Project Origins

Contemplative/ Sacred Space and Appreciative Community Inquiry at Bennington College

Below is an introduction to the Bennington Sacred Space project, a student led community project that will be taking place on campus during the Spring 2012 Term.  The project will be led by Sam Watts, a Bennington senior studying community development, and also a small group tutorial advised by Eva Chatterjee-Sutton and Sean Lanigan.

This blog will serve both as an idea sharing platform for the tutorial group as well as a regularly updated public record for the project. We encourage and request readers to ask questions, make comments, and submit ideas.

Project Overview

The project we are proposing contains two working parts:

  • Part one is to develop some form of “sacred space” or installation piece within the grounds of the Bennington campus and to do so in a way that both encourages and links interested community elements in executing the project.  The experience would be documented throughout and would be summarized in a final report that would evaluate both the process and the outcome.
  • Part two would occur simultaneously and relates to the emerging community dialogue on religious and spiritual life on campus, as well as the programming and resources offered for these pursuits. We would like to engage in an appreciative inquiry on this theme through conversations and interviews with the students and faculty of Bennington. Our tutorial group will host a speaker series with 3-4 different faith representatives to speak on contemplative practice within their tradition during the Spring 2012 Term.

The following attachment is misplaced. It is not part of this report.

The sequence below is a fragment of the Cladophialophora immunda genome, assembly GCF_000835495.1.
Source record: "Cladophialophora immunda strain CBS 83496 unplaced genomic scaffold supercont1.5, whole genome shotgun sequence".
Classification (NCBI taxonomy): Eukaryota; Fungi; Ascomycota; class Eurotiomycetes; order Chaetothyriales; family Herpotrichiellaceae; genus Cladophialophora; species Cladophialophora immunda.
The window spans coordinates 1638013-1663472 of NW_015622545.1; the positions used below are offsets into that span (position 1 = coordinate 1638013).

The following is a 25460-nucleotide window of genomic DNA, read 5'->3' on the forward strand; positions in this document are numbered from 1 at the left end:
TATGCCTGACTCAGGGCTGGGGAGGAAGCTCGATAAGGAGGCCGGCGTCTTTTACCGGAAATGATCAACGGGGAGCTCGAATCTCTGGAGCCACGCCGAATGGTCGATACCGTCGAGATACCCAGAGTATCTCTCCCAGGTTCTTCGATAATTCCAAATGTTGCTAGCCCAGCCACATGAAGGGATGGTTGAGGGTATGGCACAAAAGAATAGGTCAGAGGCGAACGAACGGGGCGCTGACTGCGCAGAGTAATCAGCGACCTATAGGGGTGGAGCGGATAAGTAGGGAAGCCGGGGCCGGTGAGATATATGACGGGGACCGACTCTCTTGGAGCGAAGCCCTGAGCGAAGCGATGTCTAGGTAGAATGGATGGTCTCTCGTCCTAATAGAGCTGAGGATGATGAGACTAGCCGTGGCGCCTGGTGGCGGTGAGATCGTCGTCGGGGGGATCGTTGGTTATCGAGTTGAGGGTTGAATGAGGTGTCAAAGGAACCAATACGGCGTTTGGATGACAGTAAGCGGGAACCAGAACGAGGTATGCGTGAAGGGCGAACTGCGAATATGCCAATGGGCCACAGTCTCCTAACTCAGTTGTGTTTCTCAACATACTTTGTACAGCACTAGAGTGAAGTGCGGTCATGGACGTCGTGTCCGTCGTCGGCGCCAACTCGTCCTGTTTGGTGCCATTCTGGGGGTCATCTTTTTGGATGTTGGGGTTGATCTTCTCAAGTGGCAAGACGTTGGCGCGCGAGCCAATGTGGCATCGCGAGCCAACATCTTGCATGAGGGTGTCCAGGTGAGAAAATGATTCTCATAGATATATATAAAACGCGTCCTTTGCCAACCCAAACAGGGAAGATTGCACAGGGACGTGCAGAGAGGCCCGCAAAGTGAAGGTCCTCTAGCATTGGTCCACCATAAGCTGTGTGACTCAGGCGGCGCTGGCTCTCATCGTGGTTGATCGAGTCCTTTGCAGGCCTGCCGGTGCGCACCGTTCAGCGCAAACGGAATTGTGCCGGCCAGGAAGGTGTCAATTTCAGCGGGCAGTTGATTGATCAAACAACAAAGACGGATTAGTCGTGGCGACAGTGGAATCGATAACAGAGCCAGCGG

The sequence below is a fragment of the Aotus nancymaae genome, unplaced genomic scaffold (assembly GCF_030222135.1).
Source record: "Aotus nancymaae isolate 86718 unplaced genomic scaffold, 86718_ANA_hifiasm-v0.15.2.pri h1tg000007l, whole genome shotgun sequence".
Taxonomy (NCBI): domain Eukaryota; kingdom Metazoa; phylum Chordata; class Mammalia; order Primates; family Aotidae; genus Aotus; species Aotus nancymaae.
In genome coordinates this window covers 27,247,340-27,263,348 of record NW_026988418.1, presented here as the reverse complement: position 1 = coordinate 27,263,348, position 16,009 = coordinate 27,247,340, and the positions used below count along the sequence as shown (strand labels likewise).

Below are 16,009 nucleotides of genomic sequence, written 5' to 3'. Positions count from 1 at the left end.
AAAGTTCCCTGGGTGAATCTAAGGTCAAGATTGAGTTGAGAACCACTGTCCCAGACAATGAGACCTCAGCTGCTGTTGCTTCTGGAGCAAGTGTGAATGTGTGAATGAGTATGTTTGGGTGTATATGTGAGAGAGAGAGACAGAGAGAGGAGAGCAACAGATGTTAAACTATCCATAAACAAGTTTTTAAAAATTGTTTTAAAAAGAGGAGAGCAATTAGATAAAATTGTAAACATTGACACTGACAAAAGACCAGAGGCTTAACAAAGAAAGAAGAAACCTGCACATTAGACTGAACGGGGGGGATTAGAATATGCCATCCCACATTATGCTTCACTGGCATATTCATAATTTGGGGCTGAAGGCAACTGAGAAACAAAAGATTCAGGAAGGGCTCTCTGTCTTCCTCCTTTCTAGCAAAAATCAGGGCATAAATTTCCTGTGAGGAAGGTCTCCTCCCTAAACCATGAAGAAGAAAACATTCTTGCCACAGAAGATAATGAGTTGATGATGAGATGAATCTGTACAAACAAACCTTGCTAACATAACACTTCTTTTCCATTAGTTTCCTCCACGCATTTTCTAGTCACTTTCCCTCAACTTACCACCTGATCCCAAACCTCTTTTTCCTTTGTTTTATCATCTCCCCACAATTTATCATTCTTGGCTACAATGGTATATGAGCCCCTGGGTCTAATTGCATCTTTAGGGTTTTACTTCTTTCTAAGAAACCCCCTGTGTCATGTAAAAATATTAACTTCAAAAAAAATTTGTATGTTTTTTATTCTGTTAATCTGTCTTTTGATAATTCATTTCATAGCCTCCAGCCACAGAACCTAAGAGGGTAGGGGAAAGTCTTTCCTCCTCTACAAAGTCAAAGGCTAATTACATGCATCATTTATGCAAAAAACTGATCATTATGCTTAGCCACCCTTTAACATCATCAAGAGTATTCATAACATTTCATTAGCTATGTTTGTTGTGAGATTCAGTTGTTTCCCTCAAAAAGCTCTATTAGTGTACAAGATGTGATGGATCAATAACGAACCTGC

Sam Watts: The genesis for my interest in this project is my experience as a student living on campus for the past three years studying community systems. Increasingly, my focus has been on the role of contemplative, spiritual, and religious practice within communities such as Bennington and in the context of social action work.

I am curious about the potential impact on this community of a space or structure designed for the purpose of offering students a place for refuge, contemplative practice, and reverence. How might an intentionally dedicated space created by students for the community differ from other preexisting spaces that are offered? How would students engage with such a space and what kind of a dialogue might result from their engagement?

An important aspect of the project for our tutorial group is to involve other interested Bennington students in the work of creating and engaging with the project. We are also interested in helping to develop our student relationship with the Bennington town community through the project by connecting more with local faith groups and finding opportunities for greater student involvement in those communities.

Over the past four years at Bennington I have been involved in a variety of different meditation and interfaith groups on campus. In these groups, the idea of having a defined space available for group gatherings and personal practice has been a reoccurring theme and is one that greatly affects the potential for students to engage in such activities. I have spoken with other students outside of these groups who are interested in finding places for reflection and refuge on campus as well, and who have appreciated the option of past designated quiet/ interfaith spaces.